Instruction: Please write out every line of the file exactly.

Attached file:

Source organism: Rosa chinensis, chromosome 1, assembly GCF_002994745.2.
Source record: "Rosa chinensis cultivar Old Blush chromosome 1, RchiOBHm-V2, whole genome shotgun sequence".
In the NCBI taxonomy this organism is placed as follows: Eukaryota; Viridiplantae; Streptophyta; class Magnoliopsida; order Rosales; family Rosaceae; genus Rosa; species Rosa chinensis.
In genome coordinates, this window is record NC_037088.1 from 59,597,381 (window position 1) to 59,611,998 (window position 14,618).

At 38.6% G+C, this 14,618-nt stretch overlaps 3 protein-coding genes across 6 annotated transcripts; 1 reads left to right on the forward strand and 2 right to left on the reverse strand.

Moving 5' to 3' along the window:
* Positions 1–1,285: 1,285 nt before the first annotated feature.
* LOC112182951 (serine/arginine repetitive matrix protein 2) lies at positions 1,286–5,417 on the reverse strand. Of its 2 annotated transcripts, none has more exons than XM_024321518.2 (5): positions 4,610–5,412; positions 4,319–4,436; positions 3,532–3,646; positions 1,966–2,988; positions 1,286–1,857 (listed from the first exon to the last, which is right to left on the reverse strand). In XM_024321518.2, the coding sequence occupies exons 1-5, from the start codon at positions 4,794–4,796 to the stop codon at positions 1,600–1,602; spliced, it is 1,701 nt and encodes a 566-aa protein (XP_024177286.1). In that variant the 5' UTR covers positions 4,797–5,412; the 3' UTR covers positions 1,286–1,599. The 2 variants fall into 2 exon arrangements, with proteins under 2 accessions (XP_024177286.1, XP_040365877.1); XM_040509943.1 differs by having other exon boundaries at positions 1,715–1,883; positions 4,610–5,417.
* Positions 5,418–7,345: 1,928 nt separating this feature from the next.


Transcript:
Source organism: Rosa chinensis, chromosome 1, assembly GCF_002994745.2.
Source record: "Rosa chinensis cultivar Old Blush chromosome 1, RchiOBHm-V2, whole genome shotgun sequence".
In the NCBI taxonomy this organism is placed as follows: Eukaryota; Viridiplantae; Streptophyta; class Magnoliopsida; order Rosales; family Rosaceae; genus Rosa; species Rosa chinensis.
In genome coordinates, this window is record NC_037088.1 from 59,597,381 (window position 1) to 59,611,998 (window position 14,618).

At 38.6% G+C, this 14,618-nt stretch overlaps 3 protein-coding genes across 6 annotated transcripts; 1 reads left to right on the forward strand and 2 right to left on the reverse strand.

Moving 5' to 3' along the window:
* Positions 1–1,285: 1,285 nt before the first annotated feature.
* LOC112182951 (serine/arginine repetitive matrix protein 2) lies at positions 1,286–5,417 on the reverse strand. Of its 2 annotated transcripts, none has more exons than XM_024321518.2 (5): positions 4,610–5,412; positions 4,319–4,436; positions 3,532–3,646; positions 1,966–2,988; positions 1,286–1,857 (listed from the first exon to the last, which is right to left on the reverse strand). In XM_024321518.2, the coding sequence occupies exons 1-5, from the start codon at positions 4,794–4,796 to the stop codon at positions 1,600–1,602; spliced, it is 1,701 nt and encodes a 566-aa protein (XP_024177286.1). In that variant the 5' UTR covers positions 4,797–5,412; the 3' UTR covers positions 1,286–1,599. The 2 variants fall into 2 exon arrangements, with proteins under 2 accessions (XP_024177286.1, XP_040365877.1); XM_040509943.1 differs by having other exon boundaries at positions 1,715–1,883; positions 4,610–5,417.
* Positions 5,418–7,345: 1,928 nt separating this feature from the next.